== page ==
Fifty-seven percent of respondents also support legal possession of marijuana in small amounts, edging out 31 percent who opposed such a measure.
Support for a law allowing smoking marijuana with a prescription is bipartisan: While 93 percent of registered Democrats favor it, so do 82 percent of Republican voters.
Where they split, however, is on recreational use. Sixty-five percent of Democrats and 39 percent of Republicans support it, while 32 percent of Democrats and 55 percent of Republicans oppose.
Even if most of them support reformed marijuana laws, less than half of those polled admitted having smoked pot before.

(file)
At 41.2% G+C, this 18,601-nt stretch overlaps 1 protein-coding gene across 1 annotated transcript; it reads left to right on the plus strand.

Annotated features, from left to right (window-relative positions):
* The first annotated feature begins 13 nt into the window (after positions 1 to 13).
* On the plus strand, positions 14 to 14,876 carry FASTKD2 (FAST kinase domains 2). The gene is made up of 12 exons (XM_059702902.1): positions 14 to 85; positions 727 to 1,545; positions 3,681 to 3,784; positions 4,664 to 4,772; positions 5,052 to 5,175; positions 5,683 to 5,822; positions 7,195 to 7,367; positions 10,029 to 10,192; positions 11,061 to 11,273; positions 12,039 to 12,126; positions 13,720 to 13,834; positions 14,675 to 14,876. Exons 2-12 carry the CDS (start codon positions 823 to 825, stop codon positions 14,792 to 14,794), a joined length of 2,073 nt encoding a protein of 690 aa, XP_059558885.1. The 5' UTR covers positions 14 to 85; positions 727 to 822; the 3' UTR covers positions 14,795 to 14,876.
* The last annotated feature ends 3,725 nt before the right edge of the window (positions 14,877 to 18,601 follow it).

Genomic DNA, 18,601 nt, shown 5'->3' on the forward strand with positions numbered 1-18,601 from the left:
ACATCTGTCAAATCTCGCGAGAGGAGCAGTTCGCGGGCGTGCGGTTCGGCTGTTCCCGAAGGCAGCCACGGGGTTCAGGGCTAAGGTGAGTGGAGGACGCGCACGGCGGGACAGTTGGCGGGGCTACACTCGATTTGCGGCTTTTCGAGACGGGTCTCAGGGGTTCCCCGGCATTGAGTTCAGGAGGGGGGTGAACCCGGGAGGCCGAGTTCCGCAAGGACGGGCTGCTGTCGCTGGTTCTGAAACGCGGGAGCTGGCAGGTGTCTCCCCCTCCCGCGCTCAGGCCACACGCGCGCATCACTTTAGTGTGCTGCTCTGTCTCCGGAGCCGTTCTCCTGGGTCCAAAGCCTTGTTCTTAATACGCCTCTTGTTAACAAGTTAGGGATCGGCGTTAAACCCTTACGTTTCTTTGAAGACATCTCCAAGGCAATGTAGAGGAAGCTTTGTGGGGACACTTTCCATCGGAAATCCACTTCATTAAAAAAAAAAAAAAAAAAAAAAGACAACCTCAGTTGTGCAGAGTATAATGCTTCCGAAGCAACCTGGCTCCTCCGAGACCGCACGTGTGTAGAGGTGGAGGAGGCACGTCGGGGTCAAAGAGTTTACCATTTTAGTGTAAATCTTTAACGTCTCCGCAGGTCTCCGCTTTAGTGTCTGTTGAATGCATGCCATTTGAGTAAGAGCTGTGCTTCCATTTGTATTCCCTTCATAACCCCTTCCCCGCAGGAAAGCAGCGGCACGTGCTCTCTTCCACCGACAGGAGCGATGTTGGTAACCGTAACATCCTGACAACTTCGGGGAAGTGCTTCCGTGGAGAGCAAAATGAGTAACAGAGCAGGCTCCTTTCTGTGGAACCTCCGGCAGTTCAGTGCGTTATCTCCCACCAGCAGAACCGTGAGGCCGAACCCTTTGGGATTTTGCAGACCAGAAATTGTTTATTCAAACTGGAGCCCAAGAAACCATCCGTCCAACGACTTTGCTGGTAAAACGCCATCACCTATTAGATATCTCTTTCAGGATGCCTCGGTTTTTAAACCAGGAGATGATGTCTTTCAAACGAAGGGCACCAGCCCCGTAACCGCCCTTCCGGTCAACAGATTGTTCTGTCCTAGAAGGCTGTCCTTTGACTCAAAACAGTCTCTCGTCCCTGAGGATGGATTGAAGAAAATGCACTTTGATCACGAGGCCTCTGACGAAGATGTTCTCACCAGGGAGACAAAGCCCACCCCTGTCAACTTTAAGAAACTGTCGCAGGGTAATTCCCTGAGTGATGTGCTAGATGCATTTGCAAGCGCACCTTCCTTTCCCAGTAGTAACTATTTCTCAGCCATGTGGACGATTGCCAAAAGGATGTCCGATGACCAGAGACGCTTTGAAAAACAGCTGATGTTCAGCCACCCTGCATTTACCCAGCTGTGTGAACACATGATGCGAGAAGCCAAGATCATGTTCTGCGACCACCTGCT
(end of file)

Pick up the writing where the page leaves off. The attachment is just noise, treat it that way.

"Medical marijuana is a no-brainer for New York State voters, and they also would follow Colorado in legalizing marijuana for fun," wrote Maurice Carroll, director of the Quinnipiac University Polling Institute, adding that a slim plurality — 41 percent — think legalization hurt Colorado's national reputation.
Across the country, 20 states and the District of Columbia allow some form of medical marijuana use. New York might join that list if Gov. Andrew Cuomo's own proposal passes through Albany.
The poll surveyed 1,488 New York State voters and has a margin of error of plus or minus 2.5 percentage points.